For those familiar with the history of the philosophy of mind, Taliaferro's essay will not add anything terribly new to the field; however, in a book poking as many holes in naturalism as possible, the argument from the mind has an important place.  Taliaferro does a fine job summarizing the various naturalist strategies for avoiding the threats associated with "substantiating" the mind (i.e. awarding the mind the status of a "substance"--something that exists independently of the physical).  Taliaferro basically outlines three broad naturalist strategies for dealing with the mental, offers objections to each of them, then proposes that the mental fits much better within a theistic framework than within a naturalist framework.  I will discuss the three naturalist strategies and Talifierro's responses to them.

Friday, December 13, 2013

Review of Naturalism: A Critical Analysis edited by William Lane Craig and J.P. Moreland (Part 3)

This is part three of a series of articles on the book Naturalism: A Critical Analysis.  You can find part one and part two in my blog archive.

Chapter 3: The Incompatibility of Naturalism and Scientific Realism
by Robert C. Koons

Robert Koons continues the book's assault on naturalism by arguing against the compatibility of naturalism and scientific realism.  Scientific realism is simply the position that the methods and findings of science uncover objective information about really existing entities in the world.  The reason a telescope displays a bright patch of light when pointed in a certain direction in space, for example, is because there's a ball of burning energy out there causing the telescope to display what it does.  Many naturalists, as far as I can tell, are strongly motivated toward naturalism precisely because they think scientific realism is the correct view of reality, and they think naturalism bears the strongest commitment to such realism out of all positions on offer.  Thus, Koons' thesis is extremely provocative as it targets one of naturalism's primary virtues.

Thursday, November 21, 2013

Review of Naturalism: A Critical Analysis edited by William Lane Craig and J.P. Moreland (Part 2)

This is part two in a series of essays exploring the 2000 book Naturalism: A Critical Analsysis by William Lane Craig and J.P. Moreland.  You can find part 1 here.  This essay will explore the second chapter of the book.

Chapter 2: Knowledge and Naturalism
by Dallas Willard

Dallas Willard's project is to argue that certain varieties of naturalism cannot accommodate knowledge or knowing in the world.  Given the limited physical resources of a naturalist world, too many ingredients of knowledge are missing from such a world to account for our coming to possess knowledge.  Willard states his thesis thus in his fourth paragraph:
"I will try to explain why narrower Naturalism or unqualified Physicalism cannot find a place for knowledge, and specifically for three of its essential components: truth, logical relations and noetic unity" (p.24).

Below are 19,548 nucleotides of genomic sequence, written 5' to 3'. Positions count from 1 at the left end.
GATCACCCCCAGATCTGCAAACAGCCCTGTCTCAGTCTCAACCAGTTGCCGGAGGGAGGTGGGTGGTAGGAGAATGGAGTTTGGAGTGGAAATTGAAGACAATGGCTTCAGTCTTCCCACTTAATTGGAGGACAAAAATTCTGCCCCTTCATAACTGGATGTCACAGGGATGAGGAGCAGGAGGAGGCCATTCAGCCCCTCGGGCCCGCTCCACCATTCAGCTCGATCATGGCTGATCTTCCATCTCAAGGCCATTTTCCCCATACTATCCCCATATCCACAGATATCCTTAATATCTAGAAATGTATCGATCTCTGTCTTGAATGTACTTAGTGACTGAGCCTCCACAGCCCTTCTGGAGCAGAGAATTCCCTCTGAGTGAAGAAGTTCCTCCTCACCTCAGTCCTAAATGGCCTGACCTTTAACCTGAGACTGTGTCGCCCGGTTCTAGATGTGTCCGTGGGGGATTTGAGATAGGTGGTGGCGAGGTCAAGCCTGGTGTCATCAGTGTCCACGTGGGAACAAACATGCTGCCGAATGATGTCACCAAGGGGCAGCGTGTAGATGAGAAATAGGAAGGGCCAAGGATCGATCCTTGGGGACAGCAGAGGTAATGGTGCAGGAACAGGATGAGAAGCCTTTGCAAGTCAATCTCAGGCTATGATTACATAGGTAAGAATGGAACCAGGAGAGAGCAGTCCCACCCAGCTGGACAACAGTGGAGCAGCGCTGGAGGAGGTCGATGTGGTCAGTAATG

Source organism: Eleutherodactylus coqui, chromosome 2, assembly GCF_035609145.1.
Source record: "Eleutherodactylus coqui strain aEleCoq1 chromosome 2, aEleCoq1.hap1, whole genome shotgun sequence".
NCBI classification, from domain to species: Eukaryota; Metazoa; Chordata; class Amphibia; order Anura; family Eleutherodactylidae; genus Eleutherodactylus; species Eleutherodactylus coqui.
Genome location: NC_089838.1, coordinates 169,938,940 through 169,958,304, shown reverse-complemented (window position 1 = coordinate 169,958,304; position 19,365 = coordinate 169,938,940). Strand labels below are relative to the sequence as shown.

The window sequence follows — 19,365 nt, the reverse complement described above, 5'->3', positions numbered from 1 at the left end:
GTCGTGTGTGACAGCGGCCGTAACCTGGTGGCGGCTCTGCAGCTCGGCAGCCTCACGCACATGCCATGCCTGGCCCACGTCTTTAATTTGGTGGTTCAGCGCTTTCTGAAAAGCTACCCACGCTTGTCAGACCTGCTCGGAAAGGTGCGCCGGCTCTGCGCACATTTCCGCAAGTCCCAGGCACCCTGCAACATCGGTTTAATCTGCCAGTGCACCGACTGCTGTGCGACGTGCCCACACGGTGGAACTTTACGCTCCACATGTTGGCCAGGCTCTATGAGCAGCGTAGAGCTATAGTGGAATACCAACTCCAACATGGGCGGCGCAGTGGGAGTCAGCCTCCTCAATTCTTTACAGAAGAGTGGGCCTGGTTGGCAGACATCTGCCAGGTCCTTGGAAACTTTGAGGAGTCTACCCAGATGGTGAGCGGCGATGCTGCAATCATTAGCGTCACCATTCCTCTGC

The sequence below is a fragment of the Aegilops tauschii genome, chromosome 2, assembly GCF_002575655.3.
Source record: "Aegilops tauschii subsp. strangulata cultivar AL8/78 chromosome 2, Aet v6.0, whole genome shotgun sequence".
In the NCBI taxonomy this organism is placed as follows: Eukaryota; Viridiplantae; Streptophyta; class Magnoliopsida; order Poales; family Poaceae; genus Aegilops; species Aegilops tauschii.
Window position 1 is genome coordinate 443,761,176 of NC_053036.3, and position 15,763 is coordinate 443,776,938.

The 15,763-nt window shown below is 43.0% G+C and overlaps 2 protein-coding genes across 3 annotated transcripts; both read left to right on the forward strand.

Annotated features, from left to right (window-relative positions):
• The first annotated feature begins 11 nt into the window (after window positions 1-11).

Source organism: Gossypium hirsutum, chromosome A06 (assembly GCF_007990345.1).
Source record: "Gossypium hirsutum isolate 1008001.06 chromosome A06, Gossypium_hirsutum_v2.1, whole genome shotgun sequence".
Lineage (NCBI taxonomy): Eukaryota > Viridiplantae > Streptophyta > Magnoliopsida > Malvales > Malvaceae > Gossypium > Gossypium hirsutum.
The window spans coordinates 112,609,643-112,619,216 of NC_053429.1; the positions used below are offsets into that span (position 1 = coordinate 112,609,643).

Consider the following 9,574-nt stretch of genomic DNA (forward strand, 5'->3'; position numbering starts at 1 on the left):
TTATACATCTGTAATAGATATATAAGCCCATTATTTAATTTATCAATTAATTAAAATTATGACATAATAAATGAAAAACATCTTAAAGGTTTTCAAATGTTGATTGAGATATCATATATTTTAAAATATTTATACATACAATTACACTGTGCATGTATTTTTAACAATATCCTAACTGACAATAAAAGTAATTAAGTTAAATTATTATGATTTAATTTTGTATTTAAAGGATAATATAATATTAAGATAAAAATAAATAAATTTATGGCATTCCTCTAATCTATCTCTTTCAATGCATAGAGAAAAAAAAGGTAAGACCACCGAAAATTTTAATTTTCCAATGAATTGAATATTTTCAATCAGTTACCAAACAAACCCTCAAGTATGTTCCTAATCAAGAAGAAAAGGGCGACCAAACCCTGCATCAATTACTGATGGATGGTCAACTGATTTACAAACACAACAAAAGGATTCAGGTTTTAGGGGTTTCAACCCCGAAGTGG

Notice that he qualifies naturalism with "narrower."  He does this because naturalism has not historically been a unified position.  Willard distinguishes "narrower" naturalism from "generous" naturalism in the essay.  The former only permits physical entities into existence whereas the latter is not necessarily limited to only physical entities.  Narrower naturalism, therefore, is stronger (or bolder) than generous naturalism.  While Willard argues in the above quotation that narrower naturalism cannot find a place for knowledge, Willard argues elsewhere in the essay that generous naturalism also fails to accommodate knowledge because the position is imprecisely defined and winds up being vacuous.  We will look at this last claim first.

Friday, November 8, 2013

Review of Naturalism: A Critical Analysis edited by William Lane Craig and J.P. Moreland (Part 1)

William Lane Craig and J.P. Moreland edited a volume in 2000 entitled Naturalism: A Critical Analysis.  The work is a collection of ten essays by different philosophers who each, in turn, criticizes different dimensions of the naturalist worldview.  I aim to do a short series of reviews of select essays from the book because, first of all, the book is extremely interesting.  Second, naturalism has maintained its popularity in the decade since this book's publication, but the criticisms leveled in this work remain, as best as I can tell, unresolved; I wish to discuss the arguments against naturalism that I find most compelling.  I will begin with chapter one.

Chapter 1: Farewell to Philosophical Naturalism
by Paul K. Moser and David Yandell

In their essay, Moser and Yandell argue that although the methods and resources of the empirical sciences reliably track the truth in certain domains, there is insufficient justification for extending those methods and resources to such a degree that the empirical sciences have a monopoly over all domains of inquiry.  Put another way, since some knowledge comes to us by way of physical sense experience of an externally existing material world, it does not follow that all knowledge comes to us by way of physical sense experience and that all existing entities are material.  Moser and Yandell write:
"A basic question is whether there is a legitimate form of philosophical procedure, often called 'first philosophy,' that has ontological authority but employs methods 'prior to' or at least not based on sense experience or the empirical sciences. In particular, can a philosopher operating without reliance on sensation or the empirical sciences legitimately engage in inquiry that posits real objects or at least yields genuine truths? Naturalists say no; antinaturalists, yes" (p.3-4).